Authors in alphabetical order:
The cover shows a very long subtitle - "Learning to see subtle distinctions in the faces and the spaces of text type. Achieve legible, beautiful, and expressive type every time." - and this says it all.
Out of print. Originally $30, you should be able to find a used copy for much less than that through ABE
Useful, and often entertaining bilingual dictionary. It's not exhaustive, but then, there seems no end to the subtleties that can be found in the American-British language barrier.
Steven Pinker: "The Language Instinct" pub. William Morrow, 1994 (also in Penguin paperback)
Excellent: won the somethingorother science prize, I forget exactly when. Pinker is a linguist in the Chomskyan tradition, and this is his exposition of Chomsky's linguistics for the general reader. But it is also much more - a broad introduction to the whole sweep of modern ideas about language. Pinker is a skilled writer, and the book is full of witty examples.
William Safire: "Coming to Terms", pub. "An Owl book"(?) Henry Holt, 1991, 400 pp. p/back. $15
Bits are OK, but don't expect it to last a long or even medium journey. See here
Geoffrey Sampson: "Writing Systems" pub. Hutchinson, 1985, ISBN 0 09 173051 1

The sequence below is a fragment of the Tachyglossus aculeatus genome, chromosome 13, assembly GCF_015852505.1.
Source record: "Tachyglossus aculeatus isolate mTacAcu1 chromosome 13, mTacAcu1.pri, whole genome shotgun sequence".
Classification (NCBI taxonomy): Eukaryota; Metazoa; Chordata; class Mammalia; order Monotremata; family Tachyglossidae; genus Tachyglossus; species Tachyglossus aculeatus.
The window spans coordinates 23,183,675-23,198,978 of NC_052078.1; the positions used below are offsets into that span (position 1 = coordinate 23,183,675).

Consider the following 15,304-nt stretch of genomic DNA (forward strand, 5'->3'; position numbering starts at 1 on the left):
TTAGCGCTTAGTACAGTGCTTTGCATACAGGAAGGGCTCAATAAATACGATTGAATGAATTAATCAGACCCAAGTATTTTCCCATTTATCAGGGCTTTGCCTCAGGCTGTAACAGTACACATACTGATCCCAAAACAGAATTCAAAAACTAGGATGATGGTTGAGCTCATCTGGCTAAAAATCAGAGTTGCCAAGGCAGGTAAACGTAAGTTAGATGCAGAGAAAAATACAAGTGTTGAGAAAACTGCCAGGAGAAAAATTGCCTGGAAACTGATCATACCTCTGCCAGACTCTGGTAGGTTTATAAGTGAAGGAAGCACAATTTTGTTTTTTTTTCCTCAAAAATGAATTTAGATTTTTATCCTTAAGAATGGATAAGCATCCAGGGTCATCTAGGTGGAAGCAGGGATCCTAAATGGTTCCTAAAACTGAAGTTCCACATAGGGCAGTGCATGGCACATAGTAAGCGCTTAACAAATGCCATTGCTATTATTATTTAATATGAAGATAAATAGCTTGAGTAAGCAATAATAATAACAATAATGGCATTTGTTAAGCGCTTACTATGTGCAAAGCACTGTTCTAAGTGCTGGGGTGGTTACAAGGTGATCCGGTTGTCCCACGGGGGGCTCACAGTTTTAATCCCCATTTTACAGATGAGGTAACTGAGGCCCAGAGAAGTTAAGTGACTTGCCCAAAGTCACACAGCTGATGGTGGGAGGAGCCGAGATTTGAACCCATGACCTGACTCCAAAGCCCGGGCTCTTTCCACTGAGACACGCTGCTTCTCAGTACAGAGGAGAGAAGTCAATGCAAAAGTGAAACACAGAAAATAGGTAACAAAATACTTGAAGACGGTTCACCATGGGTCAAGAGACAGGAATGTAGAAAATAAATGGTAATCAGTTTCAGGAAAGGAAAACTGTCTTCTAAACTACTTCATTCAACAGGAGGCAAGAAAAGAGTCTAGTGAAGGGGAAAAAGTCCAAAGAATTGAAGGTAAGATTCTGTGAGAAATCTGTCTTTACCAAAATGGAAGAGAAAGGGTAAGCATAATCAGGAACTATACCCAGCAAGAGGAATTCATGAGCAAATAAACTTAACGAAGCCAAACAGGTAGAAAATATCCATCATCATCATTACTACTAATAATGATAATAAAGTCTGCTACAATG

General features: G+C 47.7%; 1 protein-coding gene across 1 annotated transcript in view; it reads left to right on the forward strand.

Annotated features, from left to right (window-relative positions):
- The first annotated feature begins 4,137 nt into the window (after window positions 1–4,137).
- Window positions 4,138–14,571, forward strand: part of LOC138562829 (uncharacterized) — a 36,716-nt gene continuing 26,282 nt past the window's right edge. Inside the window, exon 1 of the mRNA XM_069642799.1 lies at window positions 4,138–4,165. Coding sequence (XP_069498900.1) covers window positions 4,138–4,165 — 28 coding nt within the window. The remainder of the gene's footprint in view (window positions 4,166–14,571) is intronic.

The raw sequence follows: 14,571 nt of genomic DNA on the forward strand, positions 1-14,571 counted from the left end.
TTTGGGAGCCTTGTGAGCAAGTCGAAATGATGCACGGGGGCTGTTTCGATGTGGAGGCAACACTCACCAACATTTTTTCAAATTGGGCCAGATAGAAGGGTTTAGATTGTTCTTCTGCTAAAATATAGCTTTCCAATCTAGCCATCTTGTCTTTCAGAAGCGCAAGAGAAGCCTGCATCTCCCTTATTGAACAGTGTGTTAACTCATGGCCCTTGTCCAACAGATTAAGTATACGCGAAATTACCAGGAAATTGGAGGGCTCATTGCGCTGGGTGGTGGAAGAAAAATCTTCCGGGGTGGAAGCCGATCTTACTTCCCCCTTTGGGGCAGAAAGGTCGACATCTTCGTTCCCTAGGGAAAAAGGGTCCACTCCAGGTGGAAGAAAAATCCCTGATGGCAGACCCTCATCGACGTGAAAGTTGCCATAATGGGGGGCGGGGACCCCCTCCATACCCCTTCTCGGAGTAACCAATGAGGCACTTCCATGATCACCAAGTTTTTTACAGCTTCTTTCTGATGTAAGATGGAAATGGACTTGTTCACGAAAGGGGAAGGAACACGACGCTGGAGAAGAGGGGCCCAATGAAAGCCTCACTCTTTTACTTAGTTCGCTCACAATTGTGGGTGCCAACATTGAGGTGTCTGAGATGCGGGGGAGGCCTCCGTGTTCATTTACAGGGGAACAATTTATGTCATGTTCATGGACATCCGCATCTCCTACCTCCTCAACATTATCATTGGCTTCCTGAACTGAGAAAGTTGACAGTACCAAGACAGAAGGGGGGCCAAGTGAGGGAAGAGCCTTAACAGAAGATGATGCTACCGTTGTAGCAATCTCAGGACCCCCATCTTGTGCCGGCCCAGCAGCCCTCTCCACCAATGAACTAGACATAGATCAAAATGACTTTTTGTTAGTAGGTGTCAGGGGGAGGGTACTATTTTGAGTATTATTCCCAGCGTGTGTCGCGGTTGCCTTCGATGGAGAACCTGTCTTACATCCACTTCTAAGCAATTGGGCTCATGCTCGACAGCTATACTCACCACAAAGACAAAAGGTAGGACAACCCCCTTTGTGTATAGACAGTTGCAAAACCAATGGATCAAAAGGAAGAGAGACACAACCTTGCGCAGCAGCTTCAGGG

Very highly recommended: In all the flurry of modern writing on language, writing has been grossly neglected. Meanwhile books left over from an age when writing was seen as important tend to a rather narrow and self-congratulatory view of "how we got to the final answer, the alphabet." This book restores some balance, in particular including thorough treatments of Chinese (a logographic system), Japanese ("mixed" - aaah!), and perhaps the most interesting writing system of all, Korean hangul. This is an academic book, but Sampson's style is very readable, and it is well worth the effort required.
Geoffrey Sampson: "Educating Eve - the 'Language Instinct' debate" pub. Cassell, UK, 1997
This is the antidote to Steven Pinker's book. Much of what Sampson says is, I think, convincing - there really are gaping holes in the Chomskyan edifice when you look at the evidence. But it's interesting that Sampson himself more or less recommends Pinker's "Language Instinct" as an all-round introduction to the theoretical study of language.
The "Eve" of the title is the archetypal tabula rasa human, capable of learning absolutely anything, as opposed to the nativists' version, equipped with "ready-to-go" instincts. Of course, you don't have to swallow Sampson's conclusions 100% either.
A recommended book, though it has its idiosyncrasies. In the last chapter he appears to leave the rails entirely with a defence of dualism that implies that creativity cannot be transmitted through the Internet.
Curiosity: Geoffery Sampson's name is thus misspellt in the copyright statement!
Shop - jigsaw puzzles and maps from Japan
My digital art - The Artofar-
Science and Maths - Photography & Light - Nature - Music - This & That
Background to this page (a wall)
Updated from time to time - Almost WDG validated